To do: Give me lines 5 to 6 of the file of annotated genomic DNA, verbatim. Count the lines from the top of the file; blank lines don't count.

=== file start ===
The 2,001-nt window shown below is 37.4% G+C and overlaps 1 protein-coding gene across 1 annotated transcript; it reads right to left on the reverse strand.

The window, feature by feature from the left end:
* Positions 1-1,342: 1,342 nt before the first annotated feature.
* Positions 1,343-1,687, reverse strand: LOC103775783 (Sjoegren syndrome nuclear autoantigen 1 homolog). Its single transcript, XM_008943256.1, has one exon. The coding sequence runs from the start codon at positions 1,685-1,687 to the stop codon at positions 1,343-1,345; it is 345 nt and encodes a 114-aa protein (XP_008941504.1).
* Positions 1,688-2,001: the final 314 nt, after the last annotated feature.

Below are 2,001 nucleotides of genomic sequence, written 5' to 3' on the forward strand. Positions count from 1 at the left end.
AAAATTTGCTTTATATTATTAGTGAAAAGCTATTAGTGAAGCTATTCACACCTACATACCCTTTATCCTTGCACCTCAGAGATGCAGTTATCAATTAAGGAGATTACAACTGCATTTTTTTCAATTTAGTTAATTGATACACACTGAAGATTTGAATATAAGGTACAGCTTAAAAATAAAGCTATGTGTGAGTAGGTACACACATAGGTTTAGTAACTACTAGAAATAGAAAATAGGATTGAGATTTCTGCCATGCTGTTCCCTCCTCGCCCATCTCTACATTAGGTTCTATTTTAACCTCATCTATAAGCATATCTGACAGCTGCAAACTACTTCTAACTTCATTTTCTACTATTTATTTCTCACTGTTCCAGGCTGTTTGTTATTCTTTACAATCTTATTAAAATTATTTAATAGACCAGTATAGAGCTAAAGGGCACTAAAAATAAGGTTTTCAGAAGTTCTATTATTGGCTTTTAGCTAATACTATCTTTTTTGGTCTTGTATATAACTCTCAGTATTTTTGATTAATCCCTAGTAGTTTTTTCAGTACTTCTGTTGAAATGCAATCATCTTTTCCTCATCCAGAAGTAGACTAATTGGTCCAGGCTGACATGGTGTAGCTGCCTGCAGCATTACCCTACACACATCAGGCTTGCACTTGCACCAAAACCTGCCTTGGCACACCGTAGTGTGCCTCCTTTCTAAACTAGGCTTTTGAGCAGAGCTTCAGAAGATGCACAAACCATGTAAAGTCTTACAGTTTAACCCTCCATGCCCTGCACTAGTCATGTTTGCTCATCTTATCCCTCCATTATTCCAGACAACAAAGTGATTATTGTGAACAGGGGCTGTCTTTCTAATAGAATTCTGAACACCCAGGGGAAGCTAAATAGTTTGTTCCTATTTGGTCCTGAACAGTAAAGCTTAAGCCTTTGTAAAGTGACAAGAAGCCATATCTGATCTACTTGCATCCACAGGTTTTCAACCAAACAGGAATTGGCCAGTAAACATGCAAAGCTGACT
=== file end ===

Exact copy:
* Positions 1,688-2,001: the final 314 nt, after the last annotated feature.

Below are 2,001 nucleotides of genomic sequence, written 5' to 3' on the forward strand. Positions count from 1 at the left end.